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Tribe admits not crediting author

Harvard scholar publicly apologizes

Laurence H. Tribe, a leading Constitutional scholar and a high-profile lawyer, has become the second Harvard Law School professor this month to acknowledge that he lifted material from another scholar's works.

After a magazine pointed out numerous instances in which his 1985 book "God Save this Honorable Court" echoes an earlier book by another professor, Tribe apologized for an "unacceptable" failure to properly credit the original writer.

Tribe's book borrows liberally from "Justices and Presidents," a 1974 work by Henry J. Abraham, now an emeritus professor at the University of Virginia. One 19-word phrase is exactly the same in both books: "Taft publicly pronounced Pitney to be a 'weak member' of the Court to whom he could 'not assign cases.' "

The similarities were reported Friday night on the Web page of the Weekly Standard, a conservative magazine. Some supporters of Tribe, including Harvard colleague Alan M. Dershowitz, have called the story a partisan attack on a prominent liberal legal scholar. Tribe, who has argued 36 cases before the Supreme Court, recently represented the Democratic Party in its bid to keep Ralph Nader off the Florida ballot, and he also represented presidential candidate Al Gore in his lawsuit over the 2000 election results.

The book itself, which argued that the Senate should play a more aggressive role in selecting Supreme Court Justices, is considered to have provided important backing for the Democrats who prevented Robert Bork from being named to the nation's highest court.

But some also say Tribe's mistakes and those of his colleague Charles J. Ogletree revealed earlier this month are a sign that law schools need to reconsider their standards for attribution and the use of assistants in preparing books for publication.

The matter apparently came to the magazine's attention after Tribe weighed in on the plagiarism investigation of Ogletree, who acknowledged several weeks ago that his recent book "All Deliberate Speed" included six paragraphs taken almost directly from another book. Ogletree apologized and attributed the mistake to the work of two assistants who accidentally dropped attributions and quotes while working on the draft.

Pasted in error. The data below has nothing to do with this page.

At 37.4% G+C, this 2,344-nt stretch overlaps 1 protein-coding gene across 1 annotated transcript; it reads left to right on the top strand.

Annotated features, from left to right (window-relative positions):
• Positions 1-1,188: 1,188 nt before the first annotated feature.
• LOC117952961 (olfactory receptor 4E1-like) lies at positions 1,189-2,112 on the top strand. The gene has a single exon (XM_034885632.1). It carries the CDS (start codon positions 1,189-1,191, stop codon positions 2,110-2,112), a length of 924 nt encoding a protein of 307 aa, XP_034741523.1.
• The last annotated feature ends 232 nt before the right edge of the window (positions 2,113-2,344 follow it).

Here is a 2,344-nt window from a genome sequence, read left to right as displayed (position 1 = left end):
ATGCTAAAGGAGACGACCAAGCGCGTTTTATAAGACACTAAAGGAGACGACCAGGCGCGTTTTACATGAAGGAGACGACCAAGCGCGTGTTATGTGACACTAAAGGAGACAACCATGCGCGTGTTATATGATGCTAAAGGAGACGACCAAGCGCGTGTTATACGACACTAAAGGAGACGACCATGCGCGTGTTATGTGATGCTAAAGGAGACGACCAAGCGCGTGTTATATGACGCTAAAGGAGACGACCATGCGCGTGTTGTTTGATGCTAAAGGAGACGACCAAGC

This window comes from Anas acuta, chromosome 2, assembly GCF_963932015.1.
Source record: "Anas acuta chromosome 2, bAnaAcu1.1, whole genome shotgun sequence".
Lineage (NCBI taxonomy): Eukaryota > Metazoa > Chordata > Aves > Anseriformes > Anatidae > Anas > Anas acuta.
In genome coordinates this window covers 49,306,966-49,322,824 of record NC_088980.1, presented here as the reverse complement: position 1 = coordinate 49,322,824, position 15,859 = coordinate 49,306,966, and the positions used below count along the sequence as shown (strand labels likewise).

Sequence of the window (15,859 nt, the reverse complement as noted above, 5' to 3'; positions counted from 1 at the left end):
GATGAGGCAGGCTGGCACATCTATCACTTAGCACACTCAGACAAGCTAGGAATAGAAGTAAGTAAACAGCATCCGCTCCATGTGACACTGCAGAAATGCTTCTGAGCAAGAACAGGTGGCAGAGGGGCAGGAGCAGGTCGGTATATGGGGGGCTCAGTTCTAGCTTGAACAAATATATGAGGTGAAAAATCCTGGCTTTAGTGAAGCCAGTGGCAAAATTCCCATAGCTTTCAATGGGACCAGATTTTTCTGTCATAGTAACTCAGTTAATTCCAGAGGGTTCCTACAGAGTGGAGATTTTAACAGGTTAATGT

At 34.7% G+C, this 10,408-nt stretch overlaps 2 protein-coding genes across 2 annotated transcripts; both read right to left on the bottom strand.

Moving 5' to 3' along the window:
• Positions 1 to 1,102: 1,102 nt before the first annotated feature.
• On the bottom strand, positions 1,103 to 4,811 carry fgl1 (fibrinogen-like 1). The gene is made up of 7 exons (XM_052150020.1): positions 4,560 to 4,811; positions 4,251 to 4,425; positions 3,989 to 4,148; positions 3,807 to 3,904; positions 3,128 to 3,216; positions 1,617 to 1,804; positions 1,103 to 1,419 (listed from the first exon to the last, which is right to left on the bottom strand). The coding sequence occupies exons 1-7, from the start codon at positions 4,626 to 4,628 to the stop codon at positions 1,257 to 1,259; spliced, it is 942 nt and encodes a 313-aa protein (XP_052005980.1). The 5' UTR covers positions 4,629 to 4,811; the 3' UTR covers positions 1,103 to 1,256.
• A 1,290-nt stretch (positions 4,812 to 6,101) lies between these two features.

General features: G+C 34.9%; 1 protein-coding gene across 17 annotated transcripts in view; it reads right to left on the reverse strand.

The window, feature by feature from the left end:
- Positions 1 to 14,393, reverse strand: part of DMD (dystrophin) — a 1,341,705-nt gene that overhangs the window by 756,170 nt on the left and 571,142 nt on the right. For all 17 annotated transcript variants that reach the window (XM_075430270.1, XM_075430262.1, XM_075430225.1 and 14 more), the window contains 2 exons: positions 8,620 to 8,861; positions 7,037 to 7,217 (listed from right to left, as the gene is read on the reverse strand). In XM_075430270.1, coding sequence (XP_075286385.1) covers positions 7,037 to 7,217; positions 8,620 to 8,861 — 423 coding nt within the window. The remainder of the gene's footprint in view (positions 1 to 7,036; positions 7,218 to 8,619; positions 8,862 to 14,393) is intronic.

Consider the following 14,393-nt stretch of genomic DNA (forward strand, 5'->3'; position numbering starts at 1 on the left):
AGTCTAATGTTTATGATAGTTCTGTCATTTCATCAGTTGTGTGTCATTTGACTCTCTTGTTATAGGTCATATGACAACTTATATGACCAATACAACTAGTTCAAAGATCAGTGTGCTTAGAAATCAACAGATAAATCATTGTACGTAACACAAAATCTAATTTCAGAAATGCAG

Tribe was quoted in the Globe as expressing sympathy for Ogletree, and he later commented to a Web log on the problem of writers, judges, and others "passing off the work of others as their own."

A law professor then contacted the Standard and suggested they look closely at Tribe's 1985 book, according to the magazine.

Yesterday, Harvard Law School dean Elena Kagan did not respond to an interview request. Harvard issued only a short statement, saying: "The university and the law school will consider this matter carefully and with the confidentiality we typically accord."

In Ogletree's case, the school investigated and found "a serious scholarly transgression" but no deliberate wrongdoing. Ogletree is now facing disciplinary action that neither he nor Harvard have disclosed.

Through an assistant, Tribe declined to comment yesterday, but did provide a written statement in which he noted that "God Save this Honorable Court" acknowledged Abraham's book as the "leading political history of Supreme Court appointments."

"It turns out, however," Tribe wrote, "that my well-meaning effort to write a book accessible to a lay audience through the omission of any footnotes or endnotes -- in contrast to the practice I have always followed in my scholarly writing -- came at an unacceptable cost: my failure to attribute some of the material The Weekly Standard identified."

Tribe said that he took full responsibility and that he immediately wrote an apology to Abraham.

Reached in Venice, where he was traveling, Abraham faxed a letter to the Globe saying he would notify Tribe that he accepted the apology.

"I felt betrayed at the time I became aware of Professor Tribe's plagiarism, and I still feel that way," Abraham wrote. "But I never contacted him when I became aware of his inexcusable actions now almost 20 years ago."

In the Weekly Standard, Abraham said the lifting of phrases almost verbatim was probably due to "a combination of being lazy and making a little money."

"I'm sure his book sold better than mine," Abraham said, adding that "he's a big mahatma and thinks he can get away with this sort of thing."

In an interview with the Globe about Ogletree's book earlier this month, Tribe said people who "get on a high horse" about inadvertent plagiarism are "probably revealing more about their lack of self-knowledge than their high scholarly standards."

"I have a feeling that more than a few people who would not want to admit it have in the course of their careers accidentally found something in their own work -- a paragraph, a sentence, a line -- that they had intended to take down as a research note, but that ended up, not on the cutting room floor, but instead being sent by an assistant to a publisher," Tribe said.

Dershowitz said yesterday that law and academia sometimes have different standards, and Harvard Law School would benefit from establishing a committee to lay out clear guidelines on attribution and the use of assistants.

"Particularly in law schools, the rules are not clear, because there is a culture of judges and lawyers relying on the work of assistants," he said.

Bombardieri can be reached at bombardieri@globe.com.

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